Wilson began her vocation as a cannabis producer by receiving her ACMPR license for personal medical cultivation purposes. She then submitted her commercial application to Health Canada, without the assistance of a consultant or other third-party members. 

After 10 months she was a certified micro cultivator and started a family business with her two daughters growing hands-on in the facility, and her son as an occasional advisor. 

Due to the pandemic, and her daughters returning to their original occupations, Wilson reduced the number of plants she was tending to by about half. 


Rows upon rows of potted plants, kept compact and organically satiated, represent the grow methods employed at KinHana artisan craft cannabis LP. Photo: © MysteryShot / adobe stock


Differentiation amidst legalization

The fact of the matter is that Wilson decided she was going to apply for her commercial cultivation license long before federal legalization.

“I went and had my fingerprints done in June [2018],” she explains. “I started doing the preparation towards it so that when they legalized in October, I hit the submit button on December 31. I think I was one of the first in Canada licensed as a micro, and I was probably the first woman owned.”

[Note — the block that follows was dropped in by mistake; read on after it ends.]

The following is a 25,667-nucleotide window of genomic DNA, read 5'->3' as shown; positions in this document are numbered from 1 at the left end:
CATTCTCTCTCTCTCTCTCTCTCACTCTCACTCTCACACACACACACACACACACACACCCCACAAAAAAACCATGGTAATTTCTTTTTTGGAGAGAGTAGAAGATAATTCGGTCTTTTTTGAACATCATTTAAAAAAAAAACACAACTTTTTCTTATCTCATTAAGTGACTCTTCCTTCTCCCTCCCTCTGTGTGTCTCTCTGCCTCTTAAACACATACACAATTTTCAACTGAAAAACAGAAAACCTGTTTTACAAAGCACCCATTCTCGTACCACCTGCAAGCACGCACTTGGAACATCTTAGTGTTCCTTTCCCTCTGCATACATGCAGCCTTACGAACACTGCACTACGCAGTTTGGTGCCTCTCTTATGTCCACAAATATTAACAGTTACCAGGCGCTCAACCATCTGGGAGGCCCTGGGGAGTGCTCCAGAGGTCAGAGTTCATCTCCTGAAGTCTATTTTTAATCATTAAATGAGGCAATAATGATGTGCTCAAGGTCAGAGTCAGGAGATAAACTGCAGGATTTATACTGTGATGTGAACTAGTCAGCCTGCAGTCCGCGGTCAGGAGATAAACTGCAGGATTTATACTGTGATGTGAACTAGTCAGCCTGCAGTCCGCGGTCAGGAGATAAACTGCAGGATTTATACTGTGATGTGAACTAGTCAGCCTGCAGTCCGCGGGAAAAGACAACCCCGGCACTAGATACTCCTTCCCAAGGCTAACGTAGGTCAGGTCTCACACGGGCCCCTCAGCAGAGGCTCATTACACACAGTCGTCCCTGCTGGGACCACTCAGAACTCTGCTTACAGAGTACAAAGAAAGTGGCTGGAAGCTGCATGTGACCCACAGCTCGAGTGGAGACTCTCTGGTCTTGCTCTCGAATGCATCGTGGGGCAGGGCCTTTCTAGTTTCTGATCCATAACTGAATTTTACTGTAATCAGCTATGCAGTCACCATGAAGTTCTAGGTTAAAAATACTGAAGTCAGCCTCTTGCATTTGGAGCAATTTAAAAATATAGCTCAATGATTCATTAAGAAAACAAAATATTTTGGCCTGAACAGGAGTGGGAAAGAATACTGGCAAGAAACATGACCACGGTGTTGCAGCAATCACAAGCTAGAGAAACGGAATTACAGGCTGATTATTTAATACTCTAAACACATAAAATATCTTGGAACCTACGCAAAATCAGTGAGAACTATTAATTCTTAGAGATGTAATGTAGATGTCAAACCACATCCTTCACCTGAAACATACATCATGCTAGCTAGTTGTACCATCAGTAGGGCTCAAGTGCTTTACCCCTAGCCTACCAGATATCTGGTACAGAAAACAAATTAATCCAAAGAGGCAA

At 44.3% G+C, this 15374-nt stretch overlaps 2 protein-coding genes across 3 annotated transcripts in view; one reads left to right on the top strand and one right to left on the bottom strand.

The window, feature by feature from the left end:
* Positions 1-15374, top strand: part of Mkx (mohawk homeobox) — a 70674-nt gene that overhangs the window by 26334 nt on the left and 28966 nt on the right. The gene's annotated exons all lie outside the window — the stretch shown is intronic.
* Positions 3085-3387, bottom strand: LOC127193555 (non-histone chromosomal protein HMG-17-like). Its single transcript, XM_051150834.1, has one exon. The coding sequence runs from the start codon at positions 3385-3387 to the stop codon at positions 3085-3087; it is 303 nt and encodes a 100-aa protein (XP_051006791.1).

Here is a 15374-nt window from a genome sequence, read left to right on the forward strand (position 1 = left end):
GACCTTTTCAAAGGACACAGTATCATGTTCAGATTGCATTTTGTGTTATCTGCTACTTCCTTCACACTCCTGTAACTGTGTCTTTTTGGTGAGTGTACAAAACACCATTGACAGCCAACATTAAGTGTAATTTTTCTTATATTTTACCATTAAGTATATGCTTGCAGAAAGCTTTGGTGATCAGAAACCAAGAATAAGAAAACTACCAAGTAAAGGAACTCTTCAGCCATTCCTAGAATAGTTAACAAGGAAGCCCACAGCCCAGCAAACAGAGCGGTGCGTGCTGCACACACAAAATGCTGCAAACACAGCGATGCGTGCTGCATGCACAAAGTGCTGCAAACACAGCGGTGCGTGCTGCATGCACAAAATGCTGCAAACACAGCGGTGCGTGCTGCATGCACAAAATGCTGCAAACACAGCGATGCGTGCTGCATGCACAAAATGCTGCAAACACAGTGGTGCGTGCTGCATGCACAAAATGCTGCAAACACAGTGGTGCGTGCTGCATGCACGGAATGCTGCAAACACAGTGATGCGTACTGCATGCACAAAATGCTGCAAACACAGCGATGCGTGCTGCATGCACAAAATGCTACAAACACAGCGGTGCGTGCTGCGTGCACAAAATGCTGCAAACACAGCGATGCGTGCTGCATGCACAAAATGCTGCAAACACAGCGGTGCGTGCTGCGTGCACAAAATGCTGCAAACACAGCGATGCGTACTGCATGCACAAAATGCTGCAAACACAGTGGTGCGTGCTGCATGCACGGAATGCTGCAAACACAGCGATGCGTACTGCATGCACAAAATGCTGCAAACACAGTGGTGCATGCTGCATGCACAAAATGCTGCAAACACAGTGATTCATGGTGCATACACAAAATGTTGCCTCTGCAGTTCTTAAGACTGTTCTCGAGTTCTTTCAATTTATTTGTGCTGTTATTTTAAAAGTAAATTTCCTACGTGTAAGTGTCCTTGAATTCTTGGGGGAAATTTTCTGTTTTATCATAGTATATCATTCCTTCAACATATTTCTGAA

With the current state of the bearish cannabis market in Canada, Wilson feels that having such a lean operation dedicated to her community rather than shareholders — coupled with her motivations to create the best possible product for her community — has only encouraged rather than hindered her business potential. 

Wilson is now working to bring KinHana to the Ontario Cannabis Store (OCS) and is looking to expand interprovincially, at which point she will bring on new team members, offering any new positions, first, to her two experienced daughters. 

Although she is eyeing potential expansion into the recreational market, Wilson’s main objective remains serving her close-knit community in Huntsville and surrounding areas, predominantly through word of mouth. 

“I really have a passion for helping other people suffering with medical and mental issues that they need help addressing,” says Wilson, who, prior to cannabis cultivation, was involved in several other fields, from flipping houses to running a steel fabrication business, where she employed welders and machinists

Given Wilson’s work experience, she is used to working in male-dominated trades. However, and regardless of her femininity and natural affinity to the female plant, she does not find that there is much differentiation between herself and her male cannabis cultivating counterparts.